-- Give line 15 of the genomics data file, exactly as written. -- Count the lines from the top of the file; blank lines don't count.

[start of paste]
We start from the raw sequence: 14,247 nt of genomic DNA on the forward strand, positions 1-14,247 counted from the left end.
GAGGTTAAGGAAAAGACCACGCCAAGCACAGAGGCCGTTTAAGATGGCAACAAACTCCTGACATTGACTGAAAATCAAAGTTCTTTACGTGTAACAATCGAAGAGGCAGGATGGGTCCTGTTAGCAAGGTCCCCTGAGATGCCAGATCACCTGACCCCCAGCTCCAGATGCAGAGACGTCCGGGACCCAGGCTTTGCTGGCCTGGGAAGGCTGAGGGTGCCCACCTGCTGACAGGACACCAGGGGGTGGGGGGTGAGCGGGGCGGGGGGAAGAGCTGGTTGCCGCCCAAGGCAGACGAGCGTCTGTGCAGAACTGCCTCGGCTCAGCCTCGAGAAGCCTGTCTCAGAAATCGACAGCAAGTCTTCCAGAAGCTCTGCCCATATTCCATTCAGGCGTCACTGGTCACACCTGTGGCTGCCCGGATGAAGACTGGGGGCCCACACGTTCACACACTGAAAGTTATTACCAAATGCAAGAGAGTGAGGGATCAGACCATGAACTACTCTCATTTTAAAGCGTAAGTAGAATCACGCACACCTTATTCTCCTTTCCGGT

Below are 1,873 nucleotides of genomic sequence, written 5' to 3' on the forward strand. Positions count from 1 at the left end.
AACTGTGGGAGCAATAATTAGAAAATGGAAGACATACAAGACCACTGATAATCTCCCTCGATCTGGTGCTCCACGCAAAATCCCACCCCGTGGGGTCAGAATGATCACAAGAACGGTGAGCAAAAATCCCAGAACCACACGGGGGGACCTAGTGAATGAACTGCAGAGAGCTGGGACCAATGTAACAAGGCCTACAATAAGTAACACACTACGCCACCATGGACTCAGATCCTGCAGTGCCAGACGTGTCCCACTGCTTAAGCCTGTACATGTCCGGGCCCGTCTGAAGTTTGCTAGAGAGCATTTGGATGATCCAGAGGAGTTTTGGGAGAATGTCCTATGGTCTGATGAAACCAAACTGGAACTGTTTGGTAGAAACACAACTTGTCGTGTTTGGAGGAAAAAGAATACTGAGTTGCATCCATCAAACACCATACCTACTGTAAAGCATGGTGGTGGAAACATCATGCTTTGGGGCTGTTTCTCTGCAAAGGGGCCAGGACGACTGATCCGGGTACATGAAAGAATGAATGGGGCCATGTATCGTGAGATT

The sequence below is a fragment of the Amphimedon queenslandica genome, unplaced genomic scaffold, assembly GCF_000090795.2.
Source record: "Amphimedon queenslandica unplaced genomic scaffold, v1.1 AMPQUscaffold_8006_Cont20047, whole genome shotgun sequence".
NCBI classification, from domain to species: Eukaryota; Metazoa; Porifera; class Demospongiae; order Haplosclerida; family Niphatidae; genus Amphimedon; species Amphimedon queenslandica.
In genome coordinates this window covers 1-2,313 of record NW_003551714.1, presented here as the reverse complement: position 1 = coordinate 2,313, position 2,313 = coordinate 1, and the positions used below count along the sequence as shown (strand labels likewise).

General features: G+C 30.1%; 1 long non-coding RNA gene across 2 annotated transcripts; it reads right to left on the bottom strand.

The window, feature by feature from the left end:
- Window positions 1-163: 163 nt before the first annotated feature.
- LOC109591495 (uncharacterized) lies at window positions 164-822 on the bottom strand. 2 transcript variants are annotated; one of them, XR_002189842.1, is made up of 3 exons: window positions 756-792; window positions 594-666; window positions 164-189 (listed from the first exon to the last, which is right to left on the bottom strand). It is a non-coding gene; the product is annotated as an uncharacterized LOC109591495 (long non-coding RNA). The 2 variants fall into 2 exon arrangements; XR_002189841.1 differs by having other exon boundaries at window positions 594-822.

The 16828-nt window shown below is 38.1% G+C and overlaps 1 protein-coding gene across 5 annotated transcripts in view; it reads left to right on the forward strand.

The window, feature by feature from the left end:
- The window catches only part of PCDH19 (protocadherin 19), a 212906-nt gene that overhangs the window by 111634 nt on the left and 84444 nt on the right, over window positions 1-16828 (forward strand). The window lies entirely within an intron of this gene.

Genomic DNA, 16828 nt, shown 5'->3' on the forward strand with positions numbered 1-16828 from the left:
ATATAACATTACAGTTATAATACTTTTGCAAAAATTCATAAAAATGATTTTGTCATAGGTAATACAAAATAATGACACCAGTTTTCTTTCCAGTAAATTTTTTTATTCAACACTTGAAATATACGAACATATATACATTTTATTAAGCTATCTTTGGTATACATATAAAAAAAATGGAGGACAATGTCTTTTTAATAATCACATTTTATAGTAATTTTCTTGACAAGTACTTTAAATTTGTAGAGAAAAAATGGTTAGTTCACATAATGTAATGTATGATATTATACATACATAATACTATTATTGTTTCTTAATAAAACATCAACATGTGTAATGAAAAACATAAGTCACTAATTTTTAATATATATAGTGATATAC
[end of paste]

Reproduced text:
- The window catches only part of PCDH19 (protocadherin 19), a 212906-nt gene that overhangs the window by 111634 nt on the left and 84444 nt on the right, over window positions 1-16828 (forward strand). The window lies entirely within an intron of this gene.